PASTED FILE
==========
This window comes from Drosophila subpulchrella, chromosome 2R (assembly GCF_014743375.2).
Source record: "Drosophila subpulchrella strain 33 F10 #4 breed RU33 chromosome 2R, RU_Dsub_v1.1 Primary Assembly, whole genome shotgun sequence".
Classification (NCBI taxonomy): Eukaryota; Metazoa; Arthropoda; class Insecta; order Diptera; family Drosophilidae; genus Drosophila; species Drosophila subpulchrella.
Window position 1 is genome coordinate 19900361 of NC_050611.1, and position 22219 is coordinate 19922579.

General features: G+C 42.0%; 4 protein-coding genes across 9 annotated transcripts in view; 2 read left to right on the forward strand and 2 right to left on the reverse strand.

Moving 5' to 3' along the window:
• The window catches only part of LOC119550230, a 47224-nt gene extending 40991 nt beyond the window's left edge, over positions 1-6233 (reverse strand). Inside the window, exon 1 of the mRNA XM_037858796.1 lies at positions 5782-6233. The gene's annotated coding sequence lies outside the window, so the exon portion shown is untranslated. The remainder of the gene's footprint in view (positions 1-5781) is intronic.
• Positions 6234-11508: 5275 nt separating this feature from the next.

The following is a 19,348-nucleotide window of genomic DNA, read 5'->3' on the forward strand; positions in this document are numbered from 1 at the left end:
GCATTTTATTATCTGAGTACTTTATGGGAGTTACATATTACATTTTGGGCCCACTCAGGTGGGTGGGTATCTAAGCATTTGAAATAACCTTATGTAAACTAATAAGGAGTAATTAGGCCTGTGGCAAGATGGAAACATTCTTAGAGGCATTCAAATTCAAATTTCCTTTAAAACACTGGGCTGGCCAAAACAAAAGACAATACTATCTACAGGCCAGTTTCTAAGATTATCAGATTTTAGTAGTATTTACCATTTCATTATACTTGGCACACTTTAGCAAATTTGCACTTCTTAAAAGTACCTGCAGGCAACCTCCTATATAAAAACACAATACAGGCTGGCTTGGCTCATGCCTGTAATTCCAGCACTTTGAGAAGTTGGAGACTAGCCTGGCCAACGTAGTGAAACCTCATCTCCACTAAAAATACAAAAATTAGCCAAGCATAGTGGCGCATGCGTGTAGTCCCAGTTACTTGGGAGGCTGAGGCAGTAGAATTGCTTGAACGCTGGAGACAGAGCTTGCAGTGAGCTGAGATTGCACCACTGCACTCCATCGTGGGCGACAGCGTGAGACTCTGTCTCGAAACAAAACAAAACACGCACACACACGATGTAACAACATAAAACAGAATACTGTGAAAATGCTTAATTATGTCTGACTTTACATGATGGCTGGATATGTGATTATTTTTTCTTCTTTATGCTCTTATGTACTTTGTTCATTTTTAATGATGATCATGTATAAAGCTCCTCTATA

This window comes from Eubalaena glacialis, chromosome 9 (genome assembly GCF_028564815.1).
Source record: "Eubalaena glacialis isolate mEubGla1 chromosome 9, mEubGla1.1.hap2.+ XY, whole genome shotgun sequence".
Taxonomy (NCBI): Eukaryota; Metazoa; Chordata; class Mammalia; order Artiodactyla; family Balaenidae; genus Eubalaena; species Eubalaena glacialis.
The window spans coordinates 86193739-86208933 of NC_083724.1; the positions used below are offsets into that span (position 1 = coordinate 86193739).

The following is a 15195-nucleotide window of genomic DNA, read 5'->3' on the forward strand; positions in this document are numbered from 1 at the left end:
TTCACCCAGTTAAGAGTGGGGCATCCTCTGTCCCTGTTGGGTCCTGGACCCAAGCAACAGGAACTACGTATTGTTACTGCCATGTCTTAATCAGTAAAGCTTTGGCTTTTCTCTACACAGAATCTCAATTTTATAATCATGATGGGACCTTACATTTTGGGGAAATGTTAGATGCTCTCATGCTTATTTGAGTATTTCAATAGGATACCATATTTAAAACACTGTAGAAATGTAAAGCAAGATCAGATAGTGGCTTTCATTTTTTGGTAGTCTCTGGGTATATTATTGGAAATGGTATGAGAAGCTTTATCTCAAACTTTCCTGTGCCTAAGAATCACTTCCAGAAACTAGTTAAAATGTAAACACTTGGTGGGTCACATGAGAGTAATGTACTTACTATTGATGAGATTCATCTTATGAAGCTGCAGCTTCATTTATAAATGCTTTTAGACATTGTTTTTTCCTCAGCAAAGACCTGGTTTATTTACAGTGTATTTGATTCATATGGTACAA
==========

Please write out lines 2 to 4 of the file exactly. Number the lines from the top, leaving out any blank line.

Source record: "Drosophila subpulchrella strain 33 F10 #4 breed RU33 chromosome 2R, RU_Dsub_v1.1 Primary Assembly, whole genome shotgun sequence".
Classification (NCBI taxonomy): Eukaryota; Metazoa; Arthropoda; class Insecta; order Diptera; family Drosophilidae; genus Drosophila; species Drosophila subpulchrella.
Window position 1 is genome coordinate 19900361 of NC_050611.1, and position 22219 is coordinate 19922579.